We arrived at the western front of the Acre fortress.
We were faced with a fleet of small boats in dry dock or at anchor, and beyond these, the smooth Mediterranean Sea, beaten only by the wind that eased the summer oven which, in those days, the Middle East had become.
We walk for a while in search of the boat we were supposed to board until someone picks up a loudspeaker and starts hawking in Arabic.
It is not that we understood the message, but we immediately identified that the sea routes to walled Acre departed from there. Which some visitors preferred to do than ride on gaudy seagulls.
Before the capacity ran out, we became passengers.
Installed on the stern but in constant movement, we understood that there was in that wooden boat an extension of the political discrepancy that existed within the fortress and in the territory in front: the owner and captain of the boat was an Arab.
His aide and most of the passengers were Arabs.
Still, a white and blue flag with the Star of David made it clear who ruled those lands and seas.
The same flags flew on all the boats and also on prominent points of the fortress such as the Turkish clock tower.
As we move away, we have an ever-widening view of the old city, laid out on a narrow tongue of land that made it difficult to conquer.
It was once protected by an additional wall that rose from the bottom of the sea.
There remains, of her, a fragment in ruins.
The main fortress itself remains preserved and genuine as few historians have thought possible given its troubled existence.
São João de Acre and the Long Shuttle of Arabs and Crusaders
In 636 AD, Acre was taken by the Arabs from the Byzantine empire. The new occupants enjoyed the city without major problems until the arrival of the Christian armies. Pope Urban appealed to the Crusades in the year 1095.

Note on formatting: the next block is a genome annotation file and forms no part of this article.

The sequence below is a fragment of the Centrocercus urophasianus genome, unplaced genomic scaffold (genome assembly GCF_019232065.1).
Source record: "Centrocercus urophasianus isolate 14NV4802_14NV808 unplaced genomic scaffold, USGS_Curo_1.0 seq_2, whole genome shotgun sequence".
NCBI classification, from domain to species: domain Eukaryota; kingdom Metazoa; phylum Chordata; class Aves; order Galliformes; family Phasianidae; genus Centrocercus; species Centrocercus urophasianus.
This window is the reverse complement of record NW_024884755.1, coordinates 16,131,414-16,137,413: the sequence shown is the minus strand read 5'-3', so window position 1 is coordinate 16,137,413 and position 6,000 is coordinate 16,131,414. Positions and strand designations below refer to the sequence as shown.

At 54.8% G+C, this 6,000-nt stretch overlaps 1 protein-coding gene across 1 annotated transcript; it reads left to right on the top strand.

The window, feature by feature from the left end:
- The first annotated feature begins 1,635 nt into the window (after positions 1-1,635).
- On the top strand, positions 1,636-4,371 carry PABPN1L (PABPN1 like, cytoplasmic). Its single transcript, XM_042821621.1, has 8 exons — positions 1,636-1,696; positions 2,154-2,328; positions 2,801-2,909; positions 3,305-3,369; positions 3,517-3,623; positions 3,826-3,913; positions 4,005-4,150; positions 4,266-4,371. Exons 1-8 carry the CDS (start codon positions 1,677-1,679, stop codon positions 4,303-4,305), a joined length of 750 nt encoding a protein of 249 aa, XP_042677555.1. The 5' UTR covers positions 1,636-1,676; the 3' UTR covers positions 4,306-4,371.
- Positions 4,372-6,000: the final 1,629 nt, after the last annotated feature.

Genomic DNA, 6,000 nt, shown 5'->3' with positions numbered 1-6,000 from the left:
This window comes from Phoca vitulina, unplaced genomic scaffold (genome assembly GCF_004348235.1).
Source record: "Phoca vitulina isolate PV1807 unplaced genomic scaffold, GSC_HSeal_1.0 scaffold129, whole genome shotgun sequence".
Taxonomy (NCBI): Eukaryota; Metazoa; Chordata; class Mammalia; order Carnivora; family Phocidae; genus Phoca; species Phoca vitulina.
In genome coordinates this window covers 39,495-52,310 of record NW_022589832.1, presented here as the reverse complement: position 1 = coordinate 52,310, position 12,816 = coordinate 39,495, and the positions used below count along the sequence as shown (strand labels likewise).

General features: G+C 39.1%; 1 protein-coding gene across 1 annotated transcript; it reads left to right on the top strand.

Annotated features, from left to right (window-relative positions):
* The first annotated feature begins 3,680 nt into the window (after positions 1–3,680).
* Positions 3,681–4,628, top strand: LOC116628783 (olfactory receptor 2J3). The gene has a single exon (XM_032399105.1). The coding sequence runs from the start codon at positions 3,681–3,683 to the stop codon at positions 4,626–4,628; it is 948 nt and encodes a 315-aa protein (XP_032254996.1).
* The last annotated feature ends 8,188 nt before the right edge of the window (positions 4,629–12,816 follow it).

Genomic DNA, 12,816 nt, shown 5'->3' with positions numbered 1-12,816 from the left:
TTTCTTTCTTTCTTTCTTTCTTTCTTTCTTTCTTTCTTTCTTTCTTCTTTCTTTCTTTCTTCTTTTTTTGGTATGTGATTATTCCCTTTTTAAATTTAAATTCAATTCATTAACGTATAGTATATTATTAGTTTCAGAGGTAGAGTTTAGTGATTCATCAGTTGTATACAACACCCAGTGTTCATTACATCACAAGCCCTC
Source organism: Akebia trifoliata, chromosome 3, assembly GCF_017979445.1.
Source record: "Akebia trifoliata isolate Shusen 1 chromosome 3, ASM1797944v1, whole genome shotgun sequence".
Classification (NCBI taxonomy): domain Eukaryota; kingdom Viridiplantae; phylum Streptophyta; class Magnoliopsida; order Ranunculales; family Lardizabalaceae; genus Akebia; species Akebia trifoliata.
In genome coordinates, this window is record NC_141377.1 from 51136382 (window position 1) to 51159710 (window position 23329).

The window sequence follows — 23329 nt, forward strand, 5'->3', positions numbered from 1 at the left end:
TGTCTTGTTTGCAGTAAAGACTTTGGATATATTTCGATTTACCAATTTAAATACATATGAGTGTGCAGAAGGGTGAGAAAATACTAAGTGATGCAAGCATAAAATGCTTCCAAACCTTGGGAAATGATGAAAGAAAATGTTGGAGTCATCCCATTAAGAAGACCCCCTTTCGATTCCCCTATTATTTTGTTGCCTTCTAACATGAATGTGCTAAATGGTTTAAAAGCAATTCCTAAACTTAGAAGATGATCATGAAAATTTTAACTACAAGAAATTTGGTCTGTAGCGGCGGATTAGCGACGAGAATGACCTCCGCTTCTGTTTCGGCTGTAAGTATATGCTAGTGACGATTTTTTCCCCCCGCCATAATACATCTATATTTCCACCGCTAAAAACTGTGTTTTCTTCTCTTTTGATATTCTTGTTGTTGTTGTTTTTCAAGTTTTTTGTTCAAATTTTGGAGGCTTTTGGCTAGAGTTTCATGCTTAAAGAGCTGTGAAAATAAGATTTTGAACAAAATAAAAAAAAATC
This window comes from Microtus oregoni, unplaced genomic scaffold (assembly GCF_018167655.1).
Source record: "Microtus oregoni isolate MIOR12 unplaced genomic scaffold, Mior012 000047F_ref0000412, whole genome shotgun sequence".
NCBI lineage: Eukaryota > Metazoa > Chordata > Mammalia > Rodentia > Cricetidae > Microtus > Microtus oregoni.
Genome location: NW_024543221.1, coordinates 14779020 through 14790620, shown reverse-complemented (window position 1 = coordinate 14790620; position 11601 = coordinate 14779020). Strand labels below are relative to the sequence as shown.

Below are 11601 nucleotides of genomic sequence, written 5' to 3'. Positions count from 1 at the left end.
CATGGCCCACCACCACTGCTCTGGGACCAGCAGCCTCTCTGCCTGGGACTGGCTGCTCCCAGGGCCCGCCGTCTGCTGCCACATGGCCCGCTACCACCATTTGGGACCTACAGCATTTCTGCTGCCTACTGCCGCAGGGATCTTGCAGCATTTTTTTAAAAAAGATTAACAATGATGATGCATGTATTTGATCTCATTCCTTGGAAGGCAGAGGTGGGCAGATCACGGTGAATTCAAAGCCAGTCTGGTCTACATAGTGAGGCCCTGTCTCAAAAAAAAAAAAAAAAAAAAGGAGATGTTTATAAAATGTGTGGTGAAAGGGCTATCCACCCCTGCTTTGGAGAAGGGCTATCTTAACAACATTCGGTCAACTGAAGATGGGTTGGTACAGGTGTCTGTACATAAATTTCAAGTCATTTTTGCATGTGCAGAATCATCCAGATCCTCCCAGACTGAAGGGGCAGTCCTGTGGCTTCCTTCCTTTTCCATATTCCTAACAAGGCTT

Five years later, Acre was under attack and under siege.
This siege lasted until 1104, when it was defeated by the forces of Baldwin I of Jerusalem. The Crusaders made it their starting point for taking the prime target, Jerusalem.
They turned it into a trading post that allowed them to prosper with the intense trade in the Levant, especially in Asian spices.
In 1170, nine years before Pope Alexander III recognized Portugal's independence, Acre was the most important port in the eastern Mediterranean and the wealth of the kingdom of Jerusalem that impressed the western kingdoms was due to it.
Acre and Jerusalem were quick to capitulate to the forces of the powerful Sultan Saladin.
In the Third Crusade, the inexorable onslaught of Ricardo Coeur de Leão and King Philip of Spain allowed them to retake the Holy Land.
In Acre, in particular, Ricardo Coração de Leão punished Saladin for not having fulfilled what he had promised when he surrendered. It remains for history that Richard and the English army massacred nearly three thousand Saracens.
As early as 1291, another infidel conquest took place. The Mamluks (a powerful caste and sultanate originating in slaves and soldiers long employed by the Arabs) emerged with an army ten times greater than that of the Christians.
After a ten-month siege during which most of Acre's inhabitants fled to Cyprus, the city capitulated and was significantly damaged.
Under the rule of the Mamluks, Acre entered a period of relative marginalization, until 1517.
The Fortress that Withstood Time and Successive Conquests
Something that surprises any visitor is that the image of the fortress of Masada and, unlike other places in Israel, like the mystic Tsfat ou Jaffa, walled Acre has changed little since these times of the Crusades.
The houses are occupied by local families and not by artists.
His souq belongs to fishermen and not street vendors or artisans.
For this and for the attribution of the status of UNESCO World Heritage the much more recent fact that, after the capture of the city by Zionist forces in 1948, the Jews chose to leave Old Acre between walls to the Arabs and developed their own new city to the east.
Visitors who, like us, wander uncompromised with time and direction through its alleys, alleys and markets, immediately appreciate its architectural and historical purity